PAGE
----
74% of people suffering from depression reported reduced cognitive capacity including indecisiveness, poor memory, reduced problem-solving ability, slower thinking speed and difficulty concentrating. This substantial reduction in their cognitive capacity makes completing even simple tasks more time-consuming resulting in a low quality final product.
So how do we address this illusive issue in the workplace? It is important to first notice the signs and symptoms. Below are some of these key signs and symptoms.
Common Signs of Employee Presenteeism (Optima Global Health, 2013)
- Reduced work quality
- Reduced productivity
- Delayed performance in meeting deadlines
- Absence and tardiness
- Changes to relationships that were previously positive
- Changes in behaviour- irritability, short fused, disengaged, socially withdrawn
Common Symptoms of Presenteeism on a Company (Optima Global Health, 2013)
- Drop in productivity despite no changes in employee numbers
- Increased use of employee assistance programs
- Increased expenses from absenteeism
Do you identify some of these factors in your workplace? If so there this may be the time to consider how you can lower the presenteeism in your company. There are many factors which influence presenteeism however the suggestions below are some concrete ways you can start implementing to build a healthier and more engaged workforce.
6 Ways to Address Presenteeism at Work
- Promote a culture of transparency and acceptance that encourages disclosure of chronic conditions.
- Provide employee assistance services including a health professional referral network. Promote awareness and use of these support services.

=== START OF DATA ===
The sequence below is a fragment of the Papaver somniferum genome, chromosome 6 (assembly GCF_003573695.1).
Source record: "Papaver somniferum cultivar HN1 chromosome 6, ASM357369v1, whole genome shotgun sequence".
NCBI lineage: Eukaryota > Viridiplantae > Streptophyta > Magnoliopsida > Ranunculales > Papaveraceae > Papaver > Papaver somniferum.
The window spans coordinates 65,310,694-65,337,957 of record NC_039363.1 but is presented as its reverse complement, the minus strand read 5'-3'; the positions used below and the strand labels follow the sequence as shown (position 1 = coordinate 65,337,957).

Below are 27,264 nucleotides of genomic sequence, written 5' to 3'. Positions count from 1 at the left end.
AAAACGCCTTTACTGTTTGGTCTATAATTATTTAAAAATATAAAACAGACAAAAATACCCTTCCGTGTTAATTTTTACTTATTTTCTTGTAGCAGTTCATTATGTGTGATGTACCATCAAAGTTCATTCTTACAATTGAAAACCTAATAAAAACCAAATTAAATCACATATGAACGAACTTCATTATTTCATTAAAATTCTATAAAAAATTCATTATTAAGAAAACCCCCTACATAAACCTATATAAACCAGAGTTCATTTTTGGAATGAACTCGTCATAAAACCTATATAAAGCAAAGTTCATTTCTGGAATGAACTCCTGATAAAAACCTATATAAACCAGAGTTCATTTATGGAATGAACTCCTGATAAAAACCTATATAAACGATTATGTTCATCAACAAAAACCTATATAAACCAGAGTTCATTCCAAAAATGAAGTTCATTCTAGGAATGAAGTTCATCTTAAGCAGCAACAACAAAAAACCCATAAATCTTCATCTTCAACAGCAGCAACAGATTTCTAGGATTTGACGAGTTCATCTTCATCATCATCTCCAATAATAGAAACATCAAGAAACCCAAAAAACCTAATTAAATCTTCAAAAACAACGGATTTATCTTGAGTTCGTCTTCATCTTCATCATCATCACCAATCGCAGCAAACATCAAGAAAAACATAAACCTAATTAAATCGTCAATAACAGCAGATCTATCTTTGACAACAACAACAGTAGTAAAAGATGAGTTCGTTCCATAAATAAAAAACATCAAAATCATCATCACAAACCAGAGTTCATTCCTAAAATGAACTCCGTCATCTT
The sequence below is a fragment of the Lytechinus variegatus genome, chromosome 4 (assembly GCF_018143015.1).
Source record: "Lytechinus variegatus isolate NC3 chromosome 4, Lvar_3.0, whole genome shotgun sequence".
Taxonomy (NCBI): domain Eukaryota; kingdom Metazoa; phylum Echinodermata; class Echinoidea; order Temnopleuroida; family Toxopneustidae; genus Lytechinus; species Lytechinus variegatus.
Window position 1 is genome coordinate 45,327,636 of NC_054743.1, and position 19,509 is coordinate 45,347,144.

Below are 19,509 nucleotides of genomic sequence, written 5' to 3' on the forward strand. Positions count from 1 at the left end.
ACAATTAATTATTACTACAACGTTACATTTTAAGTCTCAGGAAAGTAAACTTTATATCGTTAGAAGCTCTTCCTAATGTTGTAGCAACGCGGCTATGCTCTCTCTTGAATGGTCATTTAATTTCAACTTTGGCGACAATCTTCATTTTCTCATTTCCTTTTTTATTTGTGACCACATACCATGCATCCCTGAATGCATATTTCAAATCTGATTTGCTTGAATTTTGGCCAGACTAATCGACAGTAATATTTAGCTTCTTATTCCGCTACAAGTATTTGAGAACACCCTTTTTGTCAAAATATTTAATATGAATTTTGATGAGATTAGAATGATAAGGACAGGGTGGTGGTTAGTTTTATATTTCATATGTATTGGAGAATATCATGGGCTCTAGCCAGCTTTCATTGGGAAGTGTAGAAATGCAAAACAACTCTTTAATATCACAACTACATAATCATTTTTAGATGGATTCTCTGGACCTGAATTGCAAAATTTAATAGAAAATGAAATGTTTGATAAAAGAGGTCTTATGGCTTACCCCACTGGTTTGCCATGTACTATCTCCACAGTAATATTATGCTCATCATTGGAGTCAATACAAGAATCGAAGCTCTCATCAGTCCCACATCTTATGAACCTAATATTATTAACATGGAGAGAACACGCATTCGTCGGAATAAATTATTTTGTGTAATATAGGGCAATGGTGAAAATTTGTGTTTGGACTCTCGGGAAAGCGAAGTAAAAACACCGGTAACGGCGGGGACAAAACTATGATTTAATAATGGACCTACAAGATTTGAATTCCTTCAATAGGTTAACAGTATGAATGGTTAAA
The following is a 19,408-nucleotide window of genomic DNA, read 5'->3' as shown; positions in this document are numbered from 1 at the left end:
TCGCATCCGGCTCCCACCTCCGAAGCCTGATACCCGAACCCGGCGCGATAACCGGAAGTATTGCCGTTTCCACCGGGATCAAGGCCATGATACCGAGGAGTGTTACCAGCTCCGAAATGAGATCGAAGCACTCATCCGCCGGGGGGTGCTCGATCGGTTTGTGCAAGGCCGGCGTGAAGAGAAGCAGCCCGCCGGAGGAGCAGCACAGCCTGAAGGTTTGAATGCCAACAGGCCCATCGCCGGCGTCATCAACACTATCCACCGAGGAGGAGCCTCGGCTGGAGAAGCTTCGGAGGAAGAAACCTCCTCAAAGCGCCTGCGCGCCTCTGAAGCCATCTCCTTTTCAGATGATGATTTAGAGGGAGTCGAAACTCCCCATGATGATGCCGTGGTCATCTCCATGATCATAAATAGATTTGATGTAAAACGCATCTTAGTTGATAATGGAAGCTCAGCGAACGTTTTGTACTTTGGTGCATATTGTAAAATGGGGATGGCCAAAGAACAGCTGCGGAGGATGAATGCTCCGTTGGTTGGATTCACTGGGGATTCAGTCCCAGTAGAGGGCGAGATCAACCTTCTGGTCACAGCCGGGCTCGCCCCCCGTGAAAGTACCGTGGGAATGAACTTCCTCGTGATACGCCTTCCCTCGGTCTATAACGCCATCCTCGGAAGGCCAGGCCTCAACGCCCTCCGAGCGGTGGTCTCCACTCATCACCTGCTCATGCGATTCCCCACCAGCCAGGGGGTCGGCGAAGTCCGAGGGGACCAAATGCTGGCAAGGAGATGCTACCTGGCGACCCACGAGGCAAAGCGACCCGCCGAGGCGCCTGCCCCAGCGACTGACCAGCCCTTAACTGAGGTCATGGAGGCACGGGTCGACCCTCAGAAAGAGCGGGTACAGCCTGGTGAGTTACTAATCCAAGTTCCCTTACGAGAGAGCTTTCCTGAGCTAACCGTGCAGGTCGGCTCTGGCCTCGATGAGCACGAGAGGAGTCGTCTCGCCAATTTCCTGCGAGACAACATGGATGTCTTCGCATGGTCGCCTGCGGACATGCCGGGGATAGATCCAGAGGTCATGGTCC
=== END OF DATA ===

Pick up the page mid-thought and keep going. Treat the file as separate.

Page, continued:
- Educate your staff on depression and burnout and the cognitive symptoms that result from mental illness.
- Encourage teams to get to know each other better and to be observant of changes in their colleagues, ensure this is not a reporting communication style but rather a mutual support network.
- Talk openly with your employees about changes in their behaviour without eliciting fear of job insecurity
- Look at creative ways to manage a healthy organisational climate- introduce new health policies, recognition systems, workload balance procedures etc.
Presenteeism is one of the most silent drains on companies in the current economic climate. We live in a time when people are under pressure to perform constantly and keep their jobs. With this in mind, the expense of presenteeism in the workplace is ever increasing, with 50% of people reporting attending work when their health is compromised. The stigma around sick leave, mental illness and chronic diseases are a core reason for this phenomenon which can be influenced through education, transparency and policy development. The 6 strategies mentioned above are key to addressing this issue and supporting a healthy, productive and positive workplace.
Is presenteeism an issue in your workplace? Or have you personally experienced it? Please share your experiences and strategies with us in the comments block below.
- Presenteeism (2013). Optima Global Health. Retrieved from https://ssq.ca/documents/10658/136694/Presenteeism+%28reference+document%29/547b43b7-10cd-4091-a67f-5b178fa6ace2
- Depression in The Workplace: Fact Sheet (2015). SA Board for People Practices (SABPP). Retrieved from http://hrvoice.co.za/2015-august/SABPP_fact_sheet_August_2015.pdf
- Hemp, P. (2004). Presenteeism: At Work-But Out of It. Harvard Business Review, October 2004.